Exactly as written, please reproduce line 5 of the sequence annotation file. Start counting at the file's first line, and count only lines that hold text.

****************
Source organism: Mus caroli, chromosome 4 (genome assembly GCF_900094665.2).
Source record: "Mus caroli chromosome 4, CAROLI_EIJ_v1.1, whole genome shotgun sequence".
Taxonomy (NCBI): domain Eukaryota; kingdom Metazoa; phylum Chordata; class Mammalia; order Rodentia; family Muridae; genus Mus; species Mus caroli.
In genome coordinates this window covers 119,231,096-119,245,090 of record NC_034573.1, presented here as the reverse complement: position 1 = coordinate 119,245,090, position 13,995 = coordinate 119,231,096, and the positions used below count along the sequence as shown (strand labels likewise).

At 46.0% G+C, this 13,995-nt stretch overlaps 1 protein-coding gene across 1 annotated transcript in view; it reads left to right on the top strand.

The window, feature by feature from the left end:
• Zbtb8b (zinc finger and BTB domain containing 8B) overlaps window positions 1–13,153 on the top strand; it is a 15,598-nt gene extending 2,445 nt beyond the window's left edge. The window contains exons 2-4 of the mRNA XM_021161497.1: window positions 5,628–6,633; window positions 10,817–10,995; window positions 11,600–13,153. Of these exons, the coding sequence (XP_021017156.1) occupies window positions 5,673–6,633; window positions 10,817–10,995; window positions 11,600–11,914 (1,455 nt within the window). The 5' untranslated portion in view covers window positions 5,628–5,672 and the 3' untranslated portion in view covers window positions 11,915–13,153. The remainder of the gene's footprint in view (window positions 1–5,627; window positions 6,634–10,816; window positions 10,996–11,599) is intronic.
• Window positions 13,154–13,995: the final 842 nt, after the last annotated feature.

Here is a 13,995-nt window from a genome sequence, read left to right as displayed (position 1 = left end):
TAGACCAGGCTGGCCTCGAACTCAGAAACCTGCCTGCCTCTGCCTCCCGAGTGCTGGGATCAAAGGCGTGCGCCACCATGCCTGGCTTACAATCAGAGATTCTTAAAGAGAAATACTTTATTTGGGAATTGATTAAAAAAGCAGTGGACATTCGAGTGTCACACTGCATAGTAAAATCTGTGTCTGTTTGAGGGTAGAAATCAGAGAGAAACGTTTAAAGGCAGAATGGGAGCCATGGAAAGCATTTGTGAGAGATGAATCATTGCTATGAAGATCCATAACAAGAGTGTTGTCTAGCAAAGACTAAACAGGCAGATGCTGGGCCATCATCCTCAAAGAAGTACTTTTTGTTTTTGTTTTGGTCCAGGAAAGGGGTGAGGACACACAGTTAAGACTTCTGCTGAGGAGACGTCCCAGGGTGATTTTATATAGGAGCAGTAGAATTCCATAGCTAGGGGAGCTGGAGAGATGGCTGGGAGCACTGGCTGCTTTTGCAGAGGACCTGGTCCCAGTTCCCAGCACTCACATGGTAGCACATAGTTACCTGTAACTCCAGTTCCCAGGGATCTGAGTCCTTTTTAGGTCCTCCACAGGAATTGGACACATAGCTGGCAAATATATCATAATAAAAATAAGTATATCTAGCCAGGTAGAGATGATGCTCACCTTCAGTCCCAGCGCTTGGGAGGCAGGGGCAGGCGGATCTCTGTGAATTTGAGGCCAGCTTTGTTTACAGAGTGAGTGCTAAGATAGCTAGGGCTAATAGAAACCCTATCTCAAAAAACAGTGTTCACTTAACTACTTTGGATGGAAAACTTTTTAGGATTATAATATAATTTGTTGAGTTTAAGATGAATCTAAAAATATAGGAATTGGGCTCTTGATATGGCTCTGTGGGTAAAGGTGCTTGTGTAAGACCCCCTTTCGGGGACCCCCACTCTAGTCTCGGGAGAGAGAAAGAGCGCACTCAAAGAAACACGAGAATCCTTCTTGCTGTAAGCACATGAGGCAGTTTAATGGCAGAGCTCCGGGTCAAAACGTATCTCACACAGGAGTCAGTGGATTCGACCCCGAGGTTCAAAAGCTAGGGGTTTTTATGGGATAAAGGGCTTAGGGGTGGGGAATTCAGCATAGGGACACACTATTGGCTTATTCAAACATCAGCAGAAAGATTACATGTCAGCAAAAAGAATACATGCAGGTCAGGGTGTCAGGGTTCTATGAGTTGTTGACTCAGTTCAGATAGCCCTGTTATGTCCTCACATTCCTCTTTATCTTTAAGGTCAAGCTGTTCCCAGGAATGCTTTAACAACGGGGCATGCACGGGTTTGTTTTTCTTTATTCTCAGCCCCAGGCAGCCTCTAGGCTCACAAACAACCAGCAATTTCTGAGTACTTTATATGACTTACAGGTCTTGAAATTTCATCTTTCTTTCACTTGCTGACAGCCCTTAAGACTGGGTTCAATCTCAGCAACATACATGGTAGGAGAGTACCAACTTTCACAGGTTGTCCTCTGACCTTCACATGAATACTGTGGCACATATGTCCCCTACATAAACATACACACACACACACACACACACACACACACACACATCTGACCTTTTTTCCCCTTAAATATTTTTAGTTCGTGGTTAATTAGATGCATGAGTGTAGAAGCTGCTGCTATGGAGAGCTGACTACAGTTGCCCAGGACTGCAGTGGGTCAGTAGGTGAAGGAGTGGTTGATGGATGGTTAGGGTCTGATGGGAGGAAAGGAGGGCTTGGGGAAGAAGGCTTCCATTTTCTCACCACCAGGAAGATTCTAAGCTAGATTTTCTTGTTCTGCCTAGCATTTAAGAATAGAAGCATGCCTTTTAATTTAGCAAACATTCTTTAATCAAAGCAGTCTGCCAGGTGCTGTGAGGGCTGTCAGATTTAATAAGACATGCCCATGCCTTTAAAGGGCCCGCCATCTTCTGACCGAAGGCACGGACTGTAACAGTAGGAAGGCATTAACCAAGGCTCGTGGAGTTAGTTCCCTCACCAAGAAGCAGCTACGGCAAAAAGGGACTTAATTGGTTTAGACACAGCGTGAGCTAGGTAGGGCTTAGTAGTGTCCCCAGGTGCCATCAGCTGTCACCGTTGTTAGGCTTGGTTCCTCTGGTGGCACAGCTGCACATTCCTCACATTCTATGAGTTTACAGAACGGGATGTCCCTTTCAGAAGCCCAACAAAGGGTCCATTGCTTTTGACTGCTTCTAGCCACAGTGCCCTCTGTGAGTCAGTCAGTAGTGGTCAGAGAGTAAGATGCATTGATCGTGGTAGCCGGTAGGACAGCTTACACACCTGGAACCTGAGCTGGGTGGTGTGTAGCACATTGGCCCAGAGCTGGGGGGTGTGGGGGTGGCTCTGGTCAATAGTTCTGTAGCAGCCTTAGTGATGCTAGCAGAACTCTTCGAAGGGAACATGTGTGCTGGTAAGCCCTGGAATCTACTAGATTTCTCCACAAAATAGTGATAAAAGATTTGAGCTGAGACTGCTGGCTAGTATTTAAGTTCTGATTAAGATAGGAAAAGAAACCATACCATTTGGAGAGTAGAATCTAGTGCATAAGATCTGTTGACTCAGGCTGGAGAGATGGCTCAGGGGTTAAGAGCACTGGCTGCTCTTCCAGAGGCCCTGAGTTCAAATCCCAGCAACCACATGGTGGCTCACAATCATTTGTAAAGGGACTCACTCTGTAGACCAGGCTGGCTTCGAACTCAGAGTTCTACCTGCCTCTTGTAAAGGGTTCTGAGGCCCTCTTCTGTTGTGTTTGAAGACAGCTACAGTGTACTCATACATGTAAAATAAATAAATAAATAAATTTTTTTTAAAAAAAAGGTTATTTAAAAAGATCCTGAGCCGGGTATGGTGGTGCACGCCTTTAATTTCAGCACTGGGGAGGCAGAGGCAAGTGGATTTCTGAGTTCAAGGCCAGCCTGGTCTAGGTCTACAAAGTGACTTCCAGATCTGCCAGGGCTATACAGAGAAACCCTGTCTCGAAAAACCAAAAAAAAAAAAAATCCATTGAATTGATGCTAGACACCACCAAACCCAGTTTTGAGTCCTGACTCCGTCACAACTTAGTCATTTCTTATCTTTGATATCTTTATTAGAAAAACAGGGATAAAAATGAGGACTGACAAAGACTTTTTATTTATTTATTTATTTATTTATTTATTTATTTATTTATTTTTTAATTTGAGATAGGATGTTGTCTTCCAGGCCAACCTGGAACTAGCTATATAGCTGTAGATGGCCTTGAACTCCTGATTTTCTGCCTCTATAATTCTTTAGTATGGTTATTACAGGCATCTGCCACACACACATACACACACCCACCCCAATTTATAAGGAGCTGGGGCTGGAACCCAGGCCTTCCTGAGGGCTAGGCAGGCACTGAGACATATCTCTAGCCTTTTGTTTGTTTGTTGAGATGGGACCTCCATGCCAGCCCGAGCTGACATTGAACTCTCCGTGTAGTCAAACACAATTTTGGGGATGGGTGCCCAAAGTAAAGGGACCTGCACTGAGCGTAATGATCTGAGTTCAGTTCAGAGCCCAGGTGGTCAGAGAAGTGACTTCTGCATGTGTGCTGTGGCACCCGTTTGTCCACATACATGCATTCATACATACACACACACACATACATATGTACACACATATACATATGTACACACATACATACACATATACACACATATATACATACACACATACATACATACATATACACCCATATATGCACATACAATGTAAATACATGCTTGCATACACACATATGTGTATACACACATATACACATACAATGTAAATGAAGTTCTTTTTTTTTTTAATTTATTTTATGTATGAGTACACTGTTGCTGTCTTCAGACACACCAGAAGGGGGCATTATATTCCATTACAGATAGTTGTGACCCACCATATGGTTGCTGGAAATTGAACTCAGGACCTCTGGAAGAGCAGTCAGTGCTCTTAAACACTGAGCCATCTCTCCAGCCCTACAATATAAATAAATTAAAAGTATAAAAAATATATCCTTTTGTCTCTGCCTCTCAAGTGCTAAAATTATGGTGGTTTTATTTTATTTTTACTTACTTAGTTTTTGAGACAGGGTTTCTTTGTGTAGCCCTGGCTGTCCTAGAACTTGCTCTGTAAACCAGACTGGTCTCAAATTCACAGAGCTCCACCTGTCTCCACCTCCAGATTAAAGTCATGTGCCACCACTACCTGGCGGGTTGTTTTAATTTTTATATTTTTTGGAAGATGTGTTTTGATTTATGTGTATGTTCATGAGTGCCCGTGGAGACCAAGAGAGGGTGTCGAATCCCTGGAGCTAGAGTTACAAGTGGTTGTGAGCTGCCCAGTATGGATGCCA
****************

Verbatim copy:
At 46.0% G+C, this 13,995-nt stretch overlaps 1 protein-coding gene across 1 annotated transcript in view; it reads left to right on the top strand.